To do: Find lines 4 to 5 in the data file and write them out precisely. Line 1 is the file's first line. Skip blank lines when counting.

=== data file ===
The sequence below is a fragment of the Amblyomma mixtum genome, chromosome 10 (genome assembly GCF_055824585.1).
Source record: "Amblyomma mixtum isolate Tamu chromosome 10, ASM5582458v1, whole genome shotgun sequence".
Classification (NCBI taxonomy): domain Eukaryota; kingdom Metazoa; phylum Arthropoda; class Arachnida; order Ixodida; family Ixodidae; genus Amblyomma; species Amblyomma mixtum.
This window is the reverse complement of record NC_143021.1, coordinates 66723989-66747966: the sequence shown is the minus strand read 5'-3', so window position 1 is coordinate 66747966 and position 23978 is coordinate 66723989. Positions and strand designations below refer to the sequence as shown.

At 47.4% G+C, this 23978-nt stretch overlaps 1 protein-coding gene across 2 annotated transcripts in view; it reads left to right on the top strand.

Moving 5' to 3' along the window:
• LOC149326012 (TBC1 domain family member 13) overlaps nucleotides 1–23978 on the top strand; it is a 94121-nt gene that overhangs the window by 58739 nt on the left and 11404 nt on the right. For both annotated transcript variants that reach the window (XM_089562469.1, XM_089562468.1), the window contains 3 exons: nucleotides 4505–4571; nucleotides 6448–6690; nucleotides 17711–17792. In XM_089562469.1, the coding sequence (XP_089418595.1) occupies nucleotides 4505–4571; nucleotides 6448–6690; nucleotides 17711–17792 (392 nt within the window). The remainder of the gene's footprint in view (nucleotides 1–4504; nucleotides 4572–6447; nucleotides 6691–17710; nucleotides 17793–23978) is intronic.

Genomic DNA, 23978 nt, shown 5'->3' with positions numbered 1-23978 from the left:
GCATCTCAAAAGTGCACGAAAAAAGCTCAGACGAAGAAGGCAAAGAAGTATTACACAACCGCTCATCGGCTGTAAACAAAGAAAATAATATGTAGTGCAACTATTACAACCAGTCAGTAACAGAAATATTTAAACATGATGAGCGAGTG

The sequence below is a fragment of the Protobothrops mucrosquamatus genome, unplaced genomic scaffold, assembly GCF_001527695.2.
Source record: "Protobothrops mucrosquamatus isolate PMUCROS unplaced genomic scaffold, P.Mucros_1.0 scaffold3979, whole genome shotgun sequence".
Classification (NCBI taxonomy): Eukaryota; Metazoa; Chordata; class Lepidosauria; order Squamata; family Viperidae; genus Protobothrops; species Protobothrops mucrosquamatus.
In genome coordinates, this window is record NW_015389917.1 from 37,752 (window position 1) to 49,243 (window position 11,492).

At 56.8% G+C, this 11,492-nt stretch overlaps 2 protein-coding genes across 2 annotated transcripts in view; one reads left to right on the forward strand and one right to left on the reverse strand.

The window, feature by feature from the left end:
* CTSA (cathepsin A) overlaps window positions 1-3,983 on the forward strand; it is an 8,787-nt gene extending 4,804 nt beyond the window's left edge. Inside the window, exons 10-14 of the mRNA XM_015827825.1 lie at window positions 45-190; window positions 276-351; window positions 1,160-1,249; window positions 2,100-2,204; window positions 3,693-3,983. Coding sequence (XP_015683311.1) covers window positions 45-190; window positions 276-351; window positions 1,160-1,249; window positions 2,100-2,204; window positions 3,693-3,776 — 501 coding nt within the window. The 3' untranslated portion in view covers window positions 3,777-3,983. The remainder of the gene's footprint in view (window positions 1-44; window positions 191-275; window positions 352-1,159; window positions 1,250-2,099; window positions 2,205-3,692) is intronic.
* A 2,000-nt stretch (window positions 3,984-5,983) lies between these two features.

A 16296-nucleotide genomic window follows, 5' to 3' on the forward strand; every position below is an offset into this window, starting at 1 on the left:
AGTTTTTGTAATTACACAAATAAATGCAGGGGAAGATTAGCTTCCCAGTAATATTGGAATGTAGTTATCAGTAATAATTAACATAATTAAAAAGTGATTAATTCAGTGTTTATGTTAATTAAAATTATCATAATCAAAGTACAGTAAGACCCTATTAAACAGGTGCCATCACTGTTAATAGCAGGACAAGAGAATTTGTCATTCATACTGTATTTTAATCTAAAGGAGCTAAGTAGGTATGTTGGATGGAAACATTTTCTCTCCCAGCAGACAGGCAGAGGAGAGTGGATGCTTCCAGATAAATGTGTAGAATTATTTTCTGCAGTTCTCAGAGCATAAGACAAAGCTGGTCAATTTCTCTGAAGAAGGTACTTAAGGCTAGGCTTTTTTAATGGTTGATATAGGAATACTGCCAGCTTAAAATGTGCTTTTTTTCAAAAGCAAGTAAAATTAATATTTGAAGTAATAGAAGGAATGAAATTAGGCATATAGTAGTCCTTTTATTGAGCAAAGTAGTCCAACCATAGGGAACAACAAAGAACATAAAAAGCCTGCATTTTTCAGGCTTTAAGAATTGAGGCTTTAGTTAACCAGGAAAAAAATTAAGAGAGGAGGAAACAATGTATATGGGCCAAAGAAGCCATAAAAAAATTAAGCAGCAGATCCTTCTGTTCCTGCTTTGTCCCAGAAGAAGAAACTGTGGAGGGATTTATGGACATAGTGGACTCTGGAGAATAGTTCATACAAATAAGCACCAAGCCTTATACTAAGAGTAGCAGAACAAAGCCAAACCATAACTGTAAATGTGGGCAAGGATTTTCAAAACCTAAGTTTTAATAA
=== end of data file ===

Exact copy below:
This window is the reverse complement of record NC_143021.1, coordinates 66723989-66747966: the sequence shown is the minus strand read 5'-3', so window position 1 is coordinate 66747966 and position 23978 is coordinate 66723989. Positions and strand designations below refer to the sequence as shown.

At 47.4% G+C, this 23978-nt stretch overlaps 1 protein-coding gene across 2 annotated transcripts in view; it reads left to right on the top strand.